Category: The Inner Shaman Views: 2008
These acute times of transition have been, are, and will continue to be rather challenging to put it mildly. People in general are having a hard time and so this article will take a closer look at what ails us and will show ways of dealing with the times that can make things a little easier.
Among the many ways that people approach life are those behaviors that help us orient ourselves toward the future. We have dreams, we have ideas, we have goals, and we have plans. There is nothing fundamentally wrong with these approaches, as some spiritual traditions would have us believe. We are not here to sit and watch our navels twenty-four hours a day. We are here to live our lives, to learn, to grow, experience, and discover. These are all simply a part of our grand experiment as human beings on the physical plane. The problem lies in our expectations. Wide eyed we start a new business with big dreams and goals and the expectation that it will be a piece of cake since there is no apparent competition in our niche. We create a great product and then all of a sudden a dozen corporations jump on the bandwagon, copy it, create various versions of our product despite our trademark, and undercut us at every level. Perhaps we have no budget to sue them all and if we did they would tie us up in court for years. The result could be crushing disappointment and the reaction might be to feel terribly sorry for ourselves. This is the emotional scenario that exists right now as we go through such huge transitions.
Right now it is so easy to feel that everything we have worked for has gone for naught. I have spoken to so many people who are feeling that somehow their lives have gotten away from them and haven’t turned out the way they thought. Some say they thought they were going to change the world or that they believed they were going to be famous and so on. Suddenly years have rolled by and many things did not happen. Perhaps they did not meet prince charming or the princess bride. Perhaps they did not have children after all and will have no grandchildren. Perhaps the great business idea didn’t work out or that book didn’t get written or if it did it never found a publisher or a market. Perhaps they never anticipated the physical condition that showed up, the crushing food allergy that restricted them so, that immune problem, the accidents, the emotional condition and so on. Perhaps they never thought that taking care of aging parents would take so long or derail them from their careers or that the pension they worked so hard for would vanish in a disastrous economic climate. This is life and everyone experiences some version of restriction or limitation, everyone has some grave disappointments in life, no exceptions. After all this is the physical plane, a perfectly imperfect experience. That is how we wanted it to be, otherwise why did we ever leave paradise.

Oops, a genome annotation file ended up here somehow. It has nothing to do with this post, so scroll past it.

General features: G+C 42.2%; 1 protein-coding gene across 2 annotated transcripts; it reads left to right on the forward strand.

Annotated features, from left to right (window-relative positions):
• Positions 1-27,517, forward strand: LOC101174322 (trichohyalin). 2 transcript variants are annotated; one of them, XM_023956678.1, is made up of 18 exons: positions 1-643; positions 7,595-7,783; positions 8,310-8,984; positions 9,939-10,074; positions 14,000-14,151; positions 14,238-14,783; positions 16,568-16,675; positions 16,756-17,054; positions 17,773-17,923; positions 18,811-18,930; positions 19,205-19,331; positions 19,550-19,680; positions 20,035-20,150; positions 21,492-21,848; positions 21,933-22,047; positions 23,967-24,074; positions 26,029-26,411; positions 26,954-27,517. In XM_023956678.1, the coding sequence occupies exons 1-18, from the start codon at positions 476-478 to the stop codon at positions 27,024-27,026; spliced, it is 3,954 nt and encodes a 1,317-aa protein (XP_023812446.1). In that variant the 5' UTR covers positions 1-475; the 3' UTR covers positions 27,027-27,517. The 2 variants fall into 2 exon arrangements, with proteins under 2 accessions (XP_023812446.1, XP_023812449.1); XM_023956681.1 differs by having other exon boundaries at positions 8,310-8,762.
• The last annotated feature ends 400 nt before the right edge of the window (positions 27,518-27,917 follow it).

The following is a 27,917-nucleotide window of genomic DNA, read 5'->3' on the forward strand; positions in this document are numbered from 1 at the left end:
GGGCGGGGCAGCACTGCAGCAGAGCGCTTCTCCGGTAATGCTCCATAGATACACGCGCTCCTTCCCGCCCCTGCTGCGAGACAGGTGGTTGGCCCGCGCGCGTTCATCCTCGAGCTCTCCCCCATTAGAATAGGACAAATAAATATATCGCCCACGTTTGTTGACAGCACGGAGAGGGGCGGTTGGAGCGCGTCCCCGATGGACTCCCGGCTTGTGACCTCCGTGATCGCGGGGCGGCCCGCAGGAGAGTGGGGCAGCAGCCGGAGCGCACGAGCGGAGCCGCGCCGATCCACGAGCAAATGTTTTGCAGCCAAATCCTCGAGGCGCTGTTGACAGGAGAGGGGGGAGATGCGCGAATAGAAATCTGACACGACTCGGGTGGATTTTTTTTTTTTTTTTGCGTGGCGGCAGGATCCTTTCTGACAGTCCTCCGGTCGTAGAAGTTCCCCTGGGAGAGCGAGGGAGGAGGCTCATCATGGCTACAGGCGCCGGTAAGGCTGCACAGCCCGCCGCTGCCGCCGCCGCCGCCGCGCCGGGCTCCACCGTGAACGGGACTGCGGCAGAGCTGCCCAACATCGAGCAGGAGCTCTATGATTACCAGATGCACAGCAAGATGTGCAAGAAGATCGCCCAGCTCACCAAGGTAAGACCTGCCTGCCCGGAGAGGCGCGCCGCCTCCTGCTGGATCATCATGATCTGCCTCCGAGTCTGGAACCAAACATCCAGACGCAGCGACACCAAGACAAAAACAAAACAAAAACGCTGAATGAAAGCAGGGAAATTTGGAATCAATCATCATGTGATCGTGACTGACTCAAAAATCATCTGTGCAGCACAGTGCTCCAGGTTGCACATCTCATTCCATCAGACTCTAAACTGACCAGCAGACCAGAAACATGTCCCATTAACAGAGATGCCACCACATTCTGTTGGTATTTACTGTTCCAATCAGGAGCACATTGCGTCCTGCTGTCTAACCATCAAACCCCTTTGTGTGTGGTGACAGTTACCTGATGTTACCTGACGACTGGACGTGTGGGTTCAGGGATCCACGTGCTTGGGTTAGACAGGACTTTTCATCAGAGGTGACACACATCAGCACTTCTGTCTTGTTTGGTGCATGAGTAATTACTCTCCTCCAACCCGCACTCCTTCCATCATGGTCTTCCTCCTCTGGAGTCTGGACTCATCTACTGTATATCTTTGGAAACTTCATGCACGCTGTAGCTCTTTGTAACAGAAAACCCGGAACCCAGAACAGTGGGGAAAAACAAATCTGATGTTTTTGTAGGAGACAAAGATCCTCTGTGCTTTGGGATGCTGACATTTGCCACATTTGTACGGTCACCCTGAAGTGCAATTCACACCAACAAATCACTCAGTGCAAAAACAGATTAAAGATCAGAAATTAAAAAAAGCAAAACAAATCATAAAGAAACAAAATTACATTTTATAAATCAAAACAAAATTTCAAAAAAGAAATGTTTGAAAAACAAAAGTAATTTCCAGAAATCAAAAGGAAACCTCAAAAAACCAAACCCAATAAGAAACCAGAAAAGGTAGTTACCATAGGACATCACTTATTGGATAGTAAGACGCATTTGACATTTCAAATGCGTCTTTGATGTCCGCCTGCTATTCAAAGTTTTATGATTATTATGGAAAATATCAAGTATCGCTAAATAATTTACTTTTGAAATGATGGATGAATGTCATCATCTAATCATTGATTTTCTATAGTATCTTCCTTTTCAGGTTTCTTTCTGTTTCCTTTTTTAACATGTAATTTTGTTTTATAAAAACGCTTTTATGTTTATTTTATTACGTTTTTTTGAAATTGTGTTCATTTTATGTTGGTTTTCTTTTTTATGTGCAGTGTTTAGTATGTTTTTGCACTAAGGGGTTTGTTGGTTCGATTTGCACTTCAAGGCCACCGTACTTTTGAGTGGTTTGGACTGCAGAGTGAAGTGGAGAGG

There can be huge differences in the various ways we can handle disappointment. Some nurture their disappointments, carefully feed them, grow them in their garden of specially cultivated weeds. This is the path of martyrdom, the stricken face meant to communicate that no one has seen the trouble they have dealt with. No one could ever know the depths of their pain. This may seem honorable or somehow heroic but it is nothing more than a terrible trap. Ultimately it is self-centered and serves no one. It is terribly debilitating in the end and only produces more of the same.